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Title of the project: "Biowaste-PLUS"

Description of the project: The Municipality of Karditsa (Greece) is developing a URBACT III project. The management of the municipal solid waste constitutes one of the major challenges facing the European cities in the 21th century. The constant growth experienced in the second half of the 20th Century in Europe alongside the urbanization led in the rapid increase of the municipal solid waste. The management of the specific issue is complicated, as they are involved social, financial and environmental impacts. In European level, approximately the 40% of the total volume of the municipal solid waste is classified as bio-waste. According to the E.U. (directive 2008/98/EC) the bio-waste is defined as biodegradable garden and park waste, food and kitchen waste from households, restaurants, caterers and retail premises and comparable waste from food processing plants. The remarkable point of the bio-waste is their ability for biological treatment. Through the biological or mechanical-biological treatment, they can be generated significant benefits for the environment and the local communities, such as production of biogas, reduction of the waste directed to polluting ways of management (land filling, incineration) and production of commercial value goods (compost). The European policies about the waste management (as it is expressed through the Directive 2008/98/EC and the “Green Paper”) focus on the management of bio-waste, in two directions: The composting (produced compost are used mainly as soil improver and fertilizer) and the energy recovery (produced biogas is considered as green “fuel”). On this basis, the Directive 2008/98/EC set quantitative goals, concerning the bio-waste management. In specific, the member-states have to reduce the bio-waste volume directed to landfillling, to the 35% of the total quantity produced at 1995, by 2020. In addition, by 2020, the 10% of total mass of the bio-waste has to be under separate collection. The production of “biogas”, through the biological treatment of bio-waste, contributes to one of the key-targets of the “EU 2020” policy, the 20% share of renewable energy in final energy consumption, by 2020. The European Environment Agency estimated that approximately the 7% of the total renewable energy can be generated by the bio-waste management. Today, very different policies apply to municipal bio-waste management, by the European cities. The rapid technology evolution has introduced a “slew” of options regarding the municipal bio-waste management. Particularly, they have been suggested integrated management systems, concerning the house bio-waste management (home compost, drainage), the bio-waste collection (special bins, automatic collection systems), the bio-waste transfer (use of GPS, modified garbage trucks) and the bio-waste biological treatment (composting, green energy generation, mechanical-biological treatment). The proposed network aims at the thorough research of the integrated municipal bio-waste management systems, the transfer of knowledge concerning the solutions applied by every city-partner and the possible ways for involving citizens. All of the above will incorporate in the Action Plan, regarding the municipal bio-waste management.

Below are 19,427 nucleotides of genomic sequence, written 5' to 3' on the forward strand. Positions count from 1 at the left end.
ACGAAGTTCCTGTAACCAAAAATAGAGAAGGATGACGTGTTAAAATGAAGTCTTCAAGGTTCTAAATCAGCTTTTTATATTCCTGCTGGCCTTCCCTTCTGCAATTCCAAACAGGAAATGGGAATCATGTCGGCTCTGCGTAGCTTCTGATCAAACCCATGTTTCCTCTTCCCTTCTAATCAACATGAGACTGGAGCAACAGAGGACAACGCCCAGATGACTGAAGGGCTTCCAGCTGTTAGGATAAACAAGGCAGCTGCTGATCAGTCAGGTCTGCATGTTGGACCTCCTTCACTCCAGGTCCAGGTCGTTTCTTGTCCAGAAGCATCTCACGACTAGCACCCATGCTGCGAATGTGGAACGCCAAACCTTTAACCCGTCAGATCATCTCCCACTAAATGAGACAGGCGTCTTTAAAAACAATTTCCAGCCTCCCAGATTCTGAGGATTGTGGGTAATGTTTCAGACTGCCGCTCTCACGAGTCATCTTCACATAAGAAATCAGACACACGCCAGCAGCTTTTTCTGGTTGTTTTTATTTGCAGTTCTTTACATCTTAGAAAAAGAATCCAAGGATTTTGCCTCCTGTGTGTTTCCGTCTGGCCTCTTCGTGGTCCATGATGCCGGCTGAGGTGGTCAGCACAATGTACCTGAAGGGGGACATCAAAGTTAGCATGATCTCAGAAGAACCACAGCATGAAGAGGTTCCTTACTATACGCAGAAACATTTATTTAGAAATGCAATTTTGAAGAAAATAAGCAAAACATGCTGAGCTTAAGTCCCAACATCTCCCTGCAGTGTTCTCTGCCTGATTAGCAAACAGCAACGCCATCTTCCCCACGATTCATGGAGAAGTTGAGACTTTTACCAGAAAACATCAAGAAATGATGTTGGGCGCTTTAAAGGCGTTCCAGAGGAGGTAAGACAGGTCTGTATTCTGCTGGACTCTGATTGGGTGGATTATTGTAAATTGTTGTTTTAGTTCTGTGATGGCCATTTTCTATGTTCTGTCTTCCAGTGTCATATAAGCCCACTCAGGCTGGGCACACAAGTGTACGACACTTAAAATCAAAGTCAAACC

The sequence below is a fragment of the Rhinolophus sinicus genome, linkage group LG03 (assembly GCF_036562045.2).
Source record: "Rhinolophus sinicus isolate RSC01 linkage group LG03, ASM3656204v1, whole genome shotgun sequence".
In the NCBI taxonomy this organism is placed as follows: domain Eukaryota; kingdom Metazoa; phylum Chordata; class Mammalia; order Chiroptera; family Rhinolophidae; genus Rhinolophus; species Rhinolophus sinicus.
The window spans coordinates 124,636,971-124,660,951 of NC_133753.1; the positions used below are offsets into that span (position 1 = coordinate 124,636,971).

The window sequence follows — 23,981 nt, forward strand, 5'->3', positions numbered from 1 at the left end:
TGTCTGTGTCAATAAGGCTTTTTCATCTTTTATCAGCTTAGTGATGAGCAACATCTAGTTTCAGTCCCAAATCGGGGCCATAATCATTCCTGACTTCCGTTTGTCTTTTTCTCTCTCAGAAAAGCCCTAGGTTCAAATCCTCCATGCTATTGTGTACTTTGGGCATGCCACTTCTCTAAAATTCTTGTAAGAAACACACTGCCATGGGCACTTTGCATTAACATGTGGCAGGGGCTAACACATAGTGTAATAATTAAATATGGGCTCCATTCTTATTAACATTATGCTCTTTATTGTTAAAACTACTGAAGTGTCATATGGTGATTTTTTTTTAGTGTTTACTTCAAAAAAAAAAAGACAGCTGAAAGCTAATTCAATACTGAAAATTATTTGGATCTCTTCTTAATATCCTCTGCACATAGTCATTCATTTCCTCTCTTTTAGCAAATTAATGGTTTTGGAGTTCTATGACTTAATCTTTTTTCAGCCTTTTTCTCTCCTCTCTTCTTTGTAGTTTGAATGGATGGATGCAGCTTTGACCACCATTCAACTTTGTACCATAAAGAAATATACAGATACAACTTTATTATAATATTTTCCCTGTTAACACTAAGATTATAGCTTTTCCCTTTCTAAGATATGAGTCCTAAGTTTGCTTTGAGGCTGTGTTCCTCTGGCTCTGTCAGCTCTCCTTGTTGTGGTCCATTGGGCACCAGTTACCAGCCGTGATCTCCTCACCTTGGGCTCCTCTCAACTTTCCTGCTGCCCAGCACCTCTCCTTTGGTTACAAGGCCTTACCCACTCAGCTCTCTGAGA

Partner sought: Cities acquiring experience in the municipal bio-waste management and cities with low experience in the examined issue but a high prioritization in their operational plans.



Thomas Chalatsis



Publicado por europa en abril 24, 2015